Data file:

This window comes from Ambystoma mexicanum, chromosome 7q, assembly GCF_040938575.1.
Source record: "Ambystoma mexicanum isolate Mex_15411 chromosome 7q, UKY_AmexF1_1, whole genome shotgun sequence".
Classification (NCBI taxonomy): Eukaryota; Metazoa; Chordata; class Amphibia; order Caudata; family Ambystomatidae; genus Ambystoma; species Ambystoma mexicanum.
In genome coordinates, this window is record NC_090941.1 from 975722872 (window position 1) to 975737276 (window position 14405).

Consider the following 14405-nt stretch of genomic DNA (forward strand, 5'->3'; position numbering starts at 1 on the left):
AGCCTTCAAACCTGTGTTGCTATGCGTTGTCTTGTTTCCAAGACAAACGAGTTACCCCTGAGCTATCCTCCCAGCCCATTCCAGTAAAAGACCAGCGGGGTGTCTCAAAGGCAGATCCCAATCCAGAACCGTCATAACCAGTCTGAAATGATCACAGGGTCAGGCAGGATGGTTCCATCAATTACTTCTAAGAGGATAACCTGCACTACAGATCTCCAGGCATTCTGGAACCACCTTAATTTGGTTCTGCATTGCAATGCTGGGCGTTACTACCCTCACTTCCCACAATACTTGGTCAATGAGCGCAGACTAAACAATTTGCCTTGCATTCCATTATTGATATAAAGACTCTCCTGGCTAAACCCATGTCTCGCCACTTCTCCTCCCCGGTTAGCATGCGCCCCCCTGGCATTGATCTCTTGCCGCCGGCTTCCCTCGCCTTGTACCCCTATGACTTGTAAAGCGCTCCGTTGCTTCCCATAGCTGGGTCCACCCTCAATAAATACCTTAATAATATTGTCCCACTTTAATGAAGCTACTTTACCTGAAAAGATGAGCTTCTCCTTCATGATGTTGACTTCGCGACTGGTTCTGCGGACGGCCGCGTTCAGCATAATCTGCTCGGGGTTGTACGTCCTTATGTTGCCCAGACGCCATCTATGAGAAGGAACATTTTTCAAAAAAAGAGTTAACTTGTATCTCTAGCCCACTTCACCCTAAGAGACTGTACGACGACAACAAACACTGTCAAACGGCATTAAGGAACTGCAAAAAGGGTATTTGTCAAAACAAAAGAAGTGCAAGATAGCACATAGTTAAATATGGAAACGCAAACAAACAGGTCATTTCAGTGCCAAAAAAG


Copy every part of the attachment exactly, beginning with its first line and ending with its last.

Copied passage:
This window comes from Ambystoma mexicanum, chromosome 7q, assembly GCF_040938575.1.
Source record: "Ambystoma mexicanum isolate Mex_15411 chromosome 7q, UKY_AmexF1_1, whole genome shotgun sequence".
Classification (NCBI taxonomy): Eukaryota; Metazoa; Chordata; class Amphibia; order Caudata; family Ambystomatidae; genus Ambystoma; species Ambystoma mexicanum.
In genome coordinates, this window is record NC_090941.1 from 975722872 (window position 1) to 975737276 (window position 14405).

Consider the following 14405-nt stretch of genomic DNA (forward strand, 5'->3'; position numbering starts at 1 on the left):
AGCCTTCAAACCTGTGTTGCTATGCGTTGTCTTGTTTCCAAGACAAACGAGTTACCCCTGAGCTATCCTCCCAGCCCATTCCAGTAAAAGACCAGCGGGGTGTCTCAAAGGCAGATCCCAATCCAGAACCGTCATAACCAGTCTGAAATGATCACAGGGTCAGGCAGGATGGTTCCATCAATTACTTCTAAGAGGATAACCTGCACTACAGATCTCCAGGCATTCTGGAACCACCTTAATTTGGTTCTGCATTGCAATGCTGGGCGTTACTACCCTCACTTCCCACAATACTTGGTCAATGAGCGCAGACTAAACAATTTGCCTTGCATTCCATTATTGATATAAAGACTCTCCTGGCTAAACCCATGTCTCGCCACTTCTCCTCCCCGGTTAGCATGCGCCCCCCTGGCATTGATCTCTTGCCGCCGGCTTCCCTCGCCTTGTACCCCTATGACTTGTAAAGCGCTCCGTTGCTTCCCATAGCTGGGTCCACCCTCAATAAATACCTTAATAATATTGTCCCACTTTAATGAAGCTACTTTACCTGAAAAGATGAGCTTCTCCTTCATGATGTTGACTTCGCGACTGGTTCTGCGGACGGCCGCGTTCAGCATAATCTGCTCGGGGTTGTACGTCCTTATGTTGCCCAGACGCCATCTATGAGAAGGAACATTTTTCAAAAAAAGAGTTAACTTGTATCTCTAGCCCACTTCACCCTAAGAGACTGTACGACGACAACAAACACTGTCAAACGGCATTAAGGAACTGCAAAAAGGGTATTTGTCAAAACAAAAGAAGTGCAAGATAGCACATAGTTAAATATGGAAACGCAAACAAACAGGTCATTTCAGTGCCAAAAAAG